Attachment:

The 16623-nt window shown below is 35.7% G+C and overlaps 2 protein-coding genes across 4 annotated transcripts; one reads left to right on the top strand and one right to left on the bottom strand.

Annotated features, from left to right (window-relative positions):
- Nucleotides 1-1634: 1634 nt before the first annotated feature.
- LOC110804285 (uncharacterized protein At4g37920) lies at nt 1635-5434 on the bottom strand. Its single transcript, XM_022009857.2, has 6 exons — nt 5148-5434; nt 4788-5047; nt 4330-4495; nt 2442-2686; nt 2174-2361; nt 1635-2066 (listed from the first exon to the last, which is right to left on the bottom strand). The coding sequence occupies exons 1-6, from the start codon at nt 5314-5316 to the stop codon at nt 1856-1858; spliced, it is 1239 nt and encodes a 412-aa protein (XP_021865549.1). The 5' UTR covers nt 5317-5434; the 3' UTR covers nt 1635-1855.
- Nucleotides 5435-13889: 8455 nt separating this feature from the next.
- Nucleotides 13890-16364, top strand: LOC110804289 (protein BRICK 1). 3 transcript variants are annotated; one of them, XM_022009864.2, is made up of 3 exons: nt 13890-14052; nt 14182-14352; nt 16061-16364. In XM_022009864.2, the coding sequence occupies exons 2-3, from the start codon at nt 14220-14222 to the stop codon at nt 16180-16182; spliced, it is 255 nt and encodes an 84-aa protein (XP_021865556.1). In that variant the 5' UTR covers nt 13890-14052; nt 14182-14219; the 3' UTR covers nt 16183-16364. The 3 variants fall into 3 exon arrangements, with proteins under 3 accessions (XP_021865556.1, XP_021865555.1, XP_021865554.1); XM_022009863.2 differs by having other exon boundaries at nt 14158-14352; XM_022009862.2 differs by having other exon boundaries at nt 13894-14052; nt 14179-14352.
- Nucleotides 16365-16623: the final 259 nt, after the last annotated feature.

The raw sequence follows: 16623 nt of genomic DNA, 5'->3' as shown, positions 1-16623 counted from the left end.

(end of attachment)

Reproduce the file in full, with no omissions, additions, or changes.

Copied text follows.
The 16623-nt window shown below is 35.7% G+C and overlaps 2 protein-coding genes across 4 annotated transcripts; one reads left to right on the top strand and one right to left on the bottom strand.

Annotated features, from left to right (window-relative positions):
- Nucleotides 1-1634: 1634 nt before the first annotated feature.
- LOC110804285 (uncharacterized protein At4g37920) lies at nt 1635-5434 on the bottom strand. Its single transcript, XM_022009857.2, has 6 exons — nt 5148-5434; nt 4788-5047; nt 4330-4495; nt 2442-2686; nt 2174-2361; nt 1635-2066 (listed from the first exon to the last, which is right to left on the bottom strand). The coding sequence occupies exons 1-6, from the start codon at nt 5314-5316 to the stop codon at nt 1856-1858; spliced, it is 1239 nt and encodes a 412-aa protein (XP_021865549.1). The 5' UTR covers nt 5317-5434; the 3' UTR covers nt 1635-1855.
- Nucleotides 5435-13889: 8455 nt separating this feature from the next.
- Nucleotides 13890-16364, top strand: LOC110804289 (protein BRICK 1). 3 transcript variants are annotated; one of them, XM_022009864.2, is made up of 3 exons: nt 13890-14052; nt 14182-14352; nt 16061-16364. In XM_022009864.2, the coding sequence occupies exons 2-3, from the start codon at nt 14220-14222 to the stop codon at nt 16180-16182; spliced, it is 255 nt and encodes an 84-aa protein (XP_021865556.1). In that variant the 5' UTR covers nt 13890-14052; nt 14182-14219; the 3' UTR covers nt 16183-16364. The 3 variants fall into 3 exon arrangements, with proteins under 3 accessions (XP_021865556.1, XP_021865555.1, XP_021865554.1); XM_022009863.2 differs by having other exon boundaries at nt 14158-14352; XM_022009862.2 differs by having other exon boundaries at nt 13894-14052; nt 14179-14352.
- Nucleotides 16365-16623: the final 259 nt, after the last annotated feature.

The raw sequence follows: 16623 nt of genomic DNA, 5'->3' as shown, positions 1-16623 counted from the left end.